Since the two Plasmodium HMGB factors exhibited only one HMG box domain, we asked whether the Plasmodium box was more similar to box A or box B of the metazoan HMGB that encompasses two HMG box domains in tandem. All analyses converge to the same conclusion: the Plasmodium HMG box domain more closely resembles box B. When the phylogenetic analysis (see supplemental material S2) was performed with the HMG box domains of PfHMGB1 and PfHMGB2 and of various proteins containing box A and box B, the Plasmodium factors clearly clustered with all B boxes. For the human HMG1, it was reported that structure-specific binding to the four-way DNA junction was mediated by the A domain (65) and that box B, flanked by the basic region, displayed a marked DNA recognition activity (69). Hence, the short N-terminal basic domain of the two Plasmodium nuclear factors might govern their interaction with distorted DNA and subsequent DNA bending.

In addition, box B of the HMGB of vertebrates was reported to behave as a potent proinflammatory cytokine (64). The tumor necrosis factor (TNF)-stimulating activity was mapped to the KDPNAPKRPPSAFFLFCSEY sequence, corresponding to the first 20 aa of box B in human HMG1 factor, according to the numbering of Li et al. (36). In Plasmodium, a domain sharing 75% and 70% identical or strongly similar residues with the TNF-stimulating domain of the human factor was found at the N-terminal position of the HMG box domains of PfHMGB1 and PfHMGB2, respectively. Presently, experiments are under way to analyze whether the two Plasmodium factors exhibit TNF-stimulating function.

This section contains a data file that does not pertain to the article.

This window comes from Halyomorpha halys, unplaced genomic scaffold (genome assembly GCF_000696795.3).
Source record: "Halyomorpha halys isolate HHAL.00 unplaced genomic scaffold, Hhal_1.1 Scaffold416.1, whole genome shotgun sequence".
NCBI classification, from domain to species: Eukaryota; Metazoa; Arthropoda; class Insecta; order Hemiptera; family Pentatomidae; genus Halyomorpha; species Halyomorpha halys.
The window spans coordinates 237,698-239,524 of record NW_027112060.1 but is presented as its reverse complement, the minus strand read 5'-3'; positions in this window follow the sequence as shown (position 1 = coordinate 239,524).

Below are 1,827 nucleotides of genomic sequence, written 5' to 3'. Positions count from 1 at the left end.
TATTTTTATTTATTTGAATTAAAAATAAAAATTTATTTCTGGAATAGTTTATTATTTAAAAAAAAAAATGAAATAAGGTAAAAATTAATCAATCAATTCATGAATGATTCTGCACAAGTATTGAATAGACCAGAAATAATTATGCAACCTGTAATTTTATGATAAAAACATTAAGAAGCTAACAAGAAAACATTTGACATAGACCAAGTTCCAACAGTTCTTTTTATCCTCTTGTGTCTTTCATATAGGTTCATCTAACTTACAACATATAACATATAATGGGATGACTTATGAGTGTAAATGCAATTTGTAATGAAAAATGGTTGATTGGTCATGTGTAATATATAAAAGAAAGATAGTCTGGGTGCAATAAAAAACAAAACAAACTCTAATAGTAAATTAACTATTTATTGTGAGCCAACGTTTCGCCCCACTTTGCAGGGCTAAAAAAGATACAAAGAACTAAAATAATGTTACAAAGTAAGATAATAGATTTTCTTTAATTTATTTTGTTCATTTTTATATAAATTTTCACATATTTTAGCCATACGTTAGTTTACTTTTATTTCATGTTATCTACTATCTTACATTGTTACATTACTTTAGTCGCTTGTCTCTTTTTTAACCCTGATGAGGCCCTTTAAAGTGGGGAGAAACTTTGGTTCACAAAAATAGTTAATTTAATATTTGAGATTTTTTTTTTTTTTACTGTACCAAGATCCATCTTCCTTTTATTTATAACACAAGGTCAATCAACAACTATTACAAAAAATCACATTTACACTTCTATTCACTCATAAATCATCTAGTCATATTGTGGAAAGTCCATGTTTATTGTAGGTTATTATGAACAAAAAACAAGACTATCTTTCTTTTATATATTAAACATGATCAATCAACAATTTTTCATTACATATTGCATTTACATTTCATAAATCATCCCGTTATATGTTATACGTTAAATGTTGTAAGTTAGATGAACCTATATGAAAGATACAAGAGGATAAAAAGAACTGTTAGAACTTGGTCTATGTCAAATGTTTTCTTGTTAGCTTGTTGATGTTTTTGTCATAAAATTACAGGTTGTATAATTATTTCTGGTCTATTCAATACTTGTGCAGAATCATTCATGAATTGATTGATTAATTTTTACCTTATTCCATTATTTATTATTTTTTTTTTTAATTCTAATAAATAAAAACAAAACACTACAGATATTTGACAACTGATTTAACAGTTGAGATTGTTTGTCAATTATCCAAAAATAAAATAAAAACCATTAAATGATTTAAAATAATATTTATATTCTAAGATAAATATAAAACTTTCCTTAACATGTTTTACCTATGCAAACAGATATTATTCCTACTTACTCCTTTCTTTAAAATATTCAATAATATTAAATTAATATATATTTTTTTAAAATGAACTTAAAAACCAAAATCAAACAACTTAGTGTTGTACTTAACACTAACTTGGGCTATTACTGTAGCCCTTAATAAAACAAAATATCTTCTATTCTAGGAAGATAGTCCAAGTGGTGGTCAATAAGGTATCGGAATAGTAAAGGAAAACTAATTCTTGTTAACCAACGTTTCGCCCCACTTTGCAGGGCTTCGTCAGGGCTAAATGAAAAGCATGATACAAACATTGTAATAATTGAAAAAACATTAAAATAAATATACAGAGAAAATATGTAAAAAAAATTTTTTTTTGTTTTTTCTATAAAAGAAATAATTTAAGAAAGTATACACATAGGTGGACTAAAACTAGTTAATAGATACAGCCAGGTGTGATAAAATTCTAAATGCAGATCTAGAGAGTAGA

An automatic three-dimensional structural prediction was performed, and for both Plasmodium factors, four α-helices, called 1, 1′, 2, and 3, were predicted (underlined residues of PfHMGB1 and PfHMGB2 of Fig. Fig.1),1), folding in an L shape in the HMG box domain. HMG box domains have actually exhibited only three α-helices (66), but even if four α-helices were predicted in the two parasite proteins, their positions would be in good agreement with those of Drosophila melanogaster HMG-D (PDB file 1qrv [47]), which are indicated (I, II, and III) at the top of Fig. Fig.1.1. In addition, the sample of the reference template used for nuclear magnetic resonance contained a molecule of β-mercaptoethanol attached to the single cysteine of the protein. The molecule of β-mercaptoethanol, which reduces the affinity of the HMG box domain for the four-way DNA junction, also disrupted the usual first helix (see supplemental material S3). For that reason, helices 1 and 1′ could be regarded as a single, kinked helix.